When and why did you start or create your genealogy blog?

“I began the blog on Dec. 7, 2004 and wrote regularly for several years.  I am rather slow to write and post because it has become difficult to find anything new and of interest to readers.”

Do you have any tips for new bloggers?

“Jump in and start.  Don’t worry about grammar, spelling, punctuation, etc.  Well, not too much, anyway!”

Are there other genealogy blogs that may inspire you?

“I rely on Twitter a lot and the professionals who post there.  When I find a topic that one has posted and stirs my interest I will jog on over to their blogsite to see what they have to offer in the way of advice.”

Jack, what is your favorite post on your blog?

“I would guess that my favorite was the one in which I discovered a bigamist and a murderer in my family.  That was only recently (2014) and can be found here:  William Noah Coffey, Bigamist & Murderer.”

How much time do you get to spend researching your family history?

“Being retired and having no other hobbies, I spent the greater part of the day working on both Coffee/y families as well as my wife’s Acadian ancestors.”

What family story or heirloom do you cherish most?

“The walking stick that I inherited from my maternal great-grandfather who died when I was 10.”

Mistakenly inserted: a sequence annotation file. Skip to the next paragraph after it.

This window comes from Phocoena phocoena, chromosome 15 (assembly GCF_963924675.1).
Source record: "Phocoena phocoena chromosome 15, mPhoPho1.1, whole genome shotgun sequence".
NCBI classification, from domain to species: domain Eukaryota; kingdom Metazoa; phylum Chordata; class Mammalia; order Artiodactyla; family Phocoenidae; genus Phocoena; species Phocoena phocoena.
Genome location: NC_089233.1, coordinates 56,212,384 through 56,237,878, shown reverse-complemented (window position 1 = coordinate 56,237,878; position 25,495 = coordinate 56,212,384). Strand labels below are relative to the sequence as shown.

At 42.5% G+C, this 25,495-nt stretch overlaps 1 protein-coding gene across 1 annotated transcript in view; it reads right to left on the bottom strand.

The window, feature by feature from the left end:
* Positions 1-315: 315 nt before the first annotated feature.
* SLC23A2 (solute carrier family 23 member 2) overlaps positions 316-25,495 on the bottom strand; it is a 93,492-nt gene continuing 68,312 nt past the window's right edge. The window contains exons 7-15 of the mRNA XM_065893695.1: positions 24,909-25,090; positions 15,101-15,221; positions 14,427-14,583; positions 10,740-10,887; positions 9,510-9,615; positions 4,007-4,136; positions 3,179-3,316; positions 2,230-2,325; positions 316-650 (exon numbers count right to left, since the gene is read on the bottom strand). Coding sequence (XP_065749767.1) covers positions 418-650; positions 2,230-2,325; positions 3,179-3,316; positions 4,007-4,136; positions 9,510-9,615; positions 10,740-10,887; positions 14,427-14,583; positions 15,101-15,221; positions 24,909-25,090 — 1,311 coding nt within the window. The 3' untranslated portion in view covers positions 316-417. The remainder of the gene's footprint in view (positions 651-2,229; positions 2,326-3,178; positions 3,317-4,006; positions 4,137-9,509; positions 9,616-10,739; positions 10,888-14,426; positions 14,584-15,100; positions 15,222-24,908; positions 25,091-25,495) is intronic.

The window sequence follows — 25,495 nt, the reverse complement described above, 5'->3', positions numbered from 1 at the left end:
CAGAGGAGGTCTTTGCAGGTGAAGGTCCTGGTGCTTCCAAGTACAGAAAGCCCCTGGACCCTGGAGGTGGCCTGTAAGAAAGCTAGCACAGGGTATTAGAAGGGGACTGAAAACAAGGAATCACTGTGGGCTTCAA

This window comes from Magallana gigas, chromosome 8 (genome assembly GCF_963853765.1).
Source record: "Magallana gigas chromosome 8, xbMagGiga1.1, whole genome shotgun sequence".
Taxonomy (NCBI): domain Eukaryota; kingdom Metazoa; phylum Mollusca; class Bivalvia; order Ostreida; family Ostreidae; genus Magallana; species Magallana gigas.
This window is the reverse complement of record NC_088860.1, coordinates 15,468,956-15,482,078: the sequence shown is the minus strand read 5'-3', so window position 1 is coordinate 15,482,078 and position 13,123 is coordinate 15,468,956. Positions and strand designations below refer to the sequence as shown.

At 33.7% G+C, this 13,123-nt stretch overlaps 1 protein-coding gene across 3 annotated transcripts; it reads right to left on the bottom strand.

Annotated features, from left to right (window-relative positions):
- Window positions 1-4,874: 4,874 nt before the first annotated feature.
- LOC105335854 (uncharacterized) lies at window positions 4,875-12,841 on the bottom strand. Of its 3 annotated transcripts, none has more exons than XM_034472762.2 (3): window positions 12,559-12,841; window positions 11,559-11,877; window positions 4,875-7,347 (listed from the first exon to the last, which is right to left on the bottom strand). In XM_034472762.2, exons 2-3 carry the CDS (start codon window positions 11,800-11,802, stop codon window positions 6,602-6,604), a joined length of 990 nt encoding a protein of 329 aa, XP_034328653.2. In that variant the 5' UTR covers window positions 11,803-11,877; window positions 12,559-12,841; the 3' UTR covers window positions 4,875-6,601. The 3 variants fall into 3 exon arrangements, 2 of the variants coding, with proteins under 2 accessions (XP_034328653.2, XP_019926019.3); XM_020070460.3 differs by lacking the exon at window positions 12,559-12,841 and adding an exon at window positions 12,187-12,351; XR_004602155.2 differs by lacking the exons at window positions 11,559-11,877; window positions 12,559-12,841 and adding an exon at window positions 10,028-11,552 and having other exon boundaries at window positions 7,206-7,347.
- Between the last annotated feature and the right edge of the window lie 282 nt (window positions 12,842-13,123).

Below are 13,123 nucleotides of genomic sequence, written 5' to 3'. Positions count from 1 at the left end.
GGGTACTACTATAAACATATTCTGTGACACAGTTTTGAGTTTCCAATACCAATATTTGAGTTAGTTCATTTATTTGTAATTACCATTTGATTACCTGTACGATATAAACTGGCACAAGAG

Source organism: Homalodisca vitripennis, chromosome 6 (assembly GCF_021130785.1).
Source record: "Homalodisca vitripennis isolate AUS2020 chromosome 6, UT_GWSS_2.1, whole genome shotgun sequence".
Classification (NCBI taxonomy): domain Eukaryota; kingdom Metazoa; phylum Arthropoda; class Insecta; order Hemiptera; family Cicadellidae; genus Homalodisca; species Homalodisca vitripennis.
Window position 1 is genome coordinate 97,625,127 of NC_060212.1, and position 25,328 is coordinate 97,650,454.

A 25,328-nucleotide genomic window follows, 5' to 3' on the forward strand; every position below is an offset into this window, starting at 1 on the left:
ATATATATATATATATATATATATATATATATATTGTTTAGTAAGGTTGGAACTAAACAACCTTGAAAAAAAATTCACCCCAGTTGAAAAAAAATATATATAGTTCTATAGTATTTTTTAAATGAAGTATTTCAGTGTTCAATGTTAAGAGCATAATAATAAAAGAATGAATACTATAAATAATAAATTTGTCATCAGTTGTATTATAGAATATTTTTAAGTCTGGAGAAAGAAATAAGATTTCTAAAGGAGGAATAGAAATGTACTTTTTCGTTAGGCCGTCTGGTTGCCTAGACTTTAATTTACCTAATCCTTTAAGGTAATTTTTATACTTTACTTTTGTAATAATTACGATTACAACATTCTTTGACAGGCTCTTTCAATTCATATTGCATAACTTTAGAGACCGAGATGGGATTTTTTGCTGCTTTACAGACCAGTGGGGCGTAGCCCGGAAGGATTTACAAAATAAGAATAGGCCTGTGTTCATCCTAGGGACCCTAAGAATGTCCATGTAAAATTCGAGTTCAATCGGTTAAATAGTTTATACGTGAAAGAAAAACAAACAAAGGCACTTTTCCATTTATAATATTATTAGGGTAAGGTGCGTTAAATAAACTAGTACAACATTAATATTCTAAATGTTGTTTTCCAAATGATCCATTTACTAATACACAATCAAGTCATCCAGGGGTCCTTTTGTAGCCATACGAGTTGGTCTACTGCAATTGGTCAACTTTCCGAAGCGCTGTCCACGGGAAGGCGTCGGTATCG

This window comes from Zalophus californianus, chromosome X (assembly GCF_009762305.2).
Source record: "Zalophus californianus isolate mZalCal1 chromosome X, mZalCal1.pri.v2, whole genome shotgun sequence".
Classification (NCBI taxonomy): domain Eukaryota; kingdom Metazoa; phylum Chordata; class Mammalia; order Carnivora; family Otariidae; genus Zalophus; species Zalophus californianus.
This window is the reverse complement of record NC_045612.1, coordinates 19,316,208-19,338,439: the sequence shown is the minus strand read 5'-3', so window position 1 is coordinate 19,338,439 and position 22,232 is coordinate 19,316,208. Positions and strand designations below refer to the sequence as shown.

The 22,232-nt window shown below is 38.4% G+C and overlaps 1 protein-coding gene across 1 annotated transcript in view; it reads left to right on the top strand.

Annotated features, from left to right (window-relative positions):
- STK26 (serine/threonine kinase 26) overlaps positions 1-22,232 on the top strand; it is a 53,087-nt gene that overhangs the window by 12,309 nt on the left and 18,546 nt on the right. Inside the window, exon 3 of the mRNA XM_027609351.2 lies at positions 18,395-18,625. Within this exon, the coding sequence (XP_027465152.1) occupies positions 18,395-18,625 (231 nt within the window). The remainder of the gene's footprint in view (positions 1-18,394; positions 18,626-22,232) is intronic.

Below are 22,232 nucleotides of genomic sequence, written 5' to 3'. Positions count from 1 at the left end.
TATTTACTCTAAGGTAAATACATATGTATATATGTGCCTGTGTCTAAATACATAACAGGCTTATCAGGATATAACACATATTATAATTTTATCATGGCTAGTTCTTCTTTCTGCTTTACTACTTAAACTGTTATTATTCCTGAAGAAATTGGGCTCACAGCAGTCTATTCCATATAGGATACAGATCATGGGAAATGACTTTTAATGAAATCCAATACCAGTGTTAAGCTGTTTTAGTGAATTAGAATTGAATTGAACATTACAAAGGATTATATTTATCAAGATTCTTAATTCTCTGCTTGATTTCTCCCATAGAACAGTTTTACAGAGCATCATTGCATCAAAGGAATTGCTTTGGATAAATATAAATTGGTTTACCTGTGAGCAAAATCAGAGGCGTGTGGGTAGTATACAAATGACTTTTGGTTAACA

How has genealogy improved your life?

“Well, hard to say.  I suspect it helped me forget all of the difficulties I had not only with the cancer but also with the chemo.  I spent a lot of time in my easy chair with my tablet, researching, reading and the like, all the while sending what I found via e-mail to my desktop computer. On those days I felt like moving from the easy chair to the desk chair, they were waiting for me and occupied me for a few hours.”

What do you love most about doing genealogy?

“I love searching old newspapers and finding out who shot who, who went to jail for moonshining, illicit love affairs and divorces, stuff like that! I’m really not a voyeur but it’s kind of cool to find out that even though I am the ‘perfect father and husband’ (tongue in cheek), not everyone in my family even came close.”

If you wanted to leave a message for future generations, what would you say?

“If it was left to my own family, grandchildren for example, I would tell them to take what I have begun and fill in the blanks!”

*  *  *

Please take a moment to head on over to Jack’s blog. Leave him a comment letting him know you stopped by. Welcome Jack, it’s great to have you here!

© 2015, copyright Gini Webb. All rights reserved.

Gini Webb lives in San Diego, California and manages her own blog, Ginisology, while also researching her own German heritage, retired, enjoying life with wonderful husband Steve and visiting with her grandchildren! Are you a genealogy blogger who would like to be interviewed for the “May I Introduce To You . . .” series? If so, contact Gini Webb via e-mail.

Gini Webb
Gini Webb lives in San Diego, California and manages her own blog, Ginisology, while also researching her own German heritage, retired, enjoying life with wonderful husband Steve and visiting with her grandchildren! Are you a genealogy blogger who would like to be interviewed for the “May I Introduce To You . . .” series? If so, contact Gini Webb via e-mail.
Top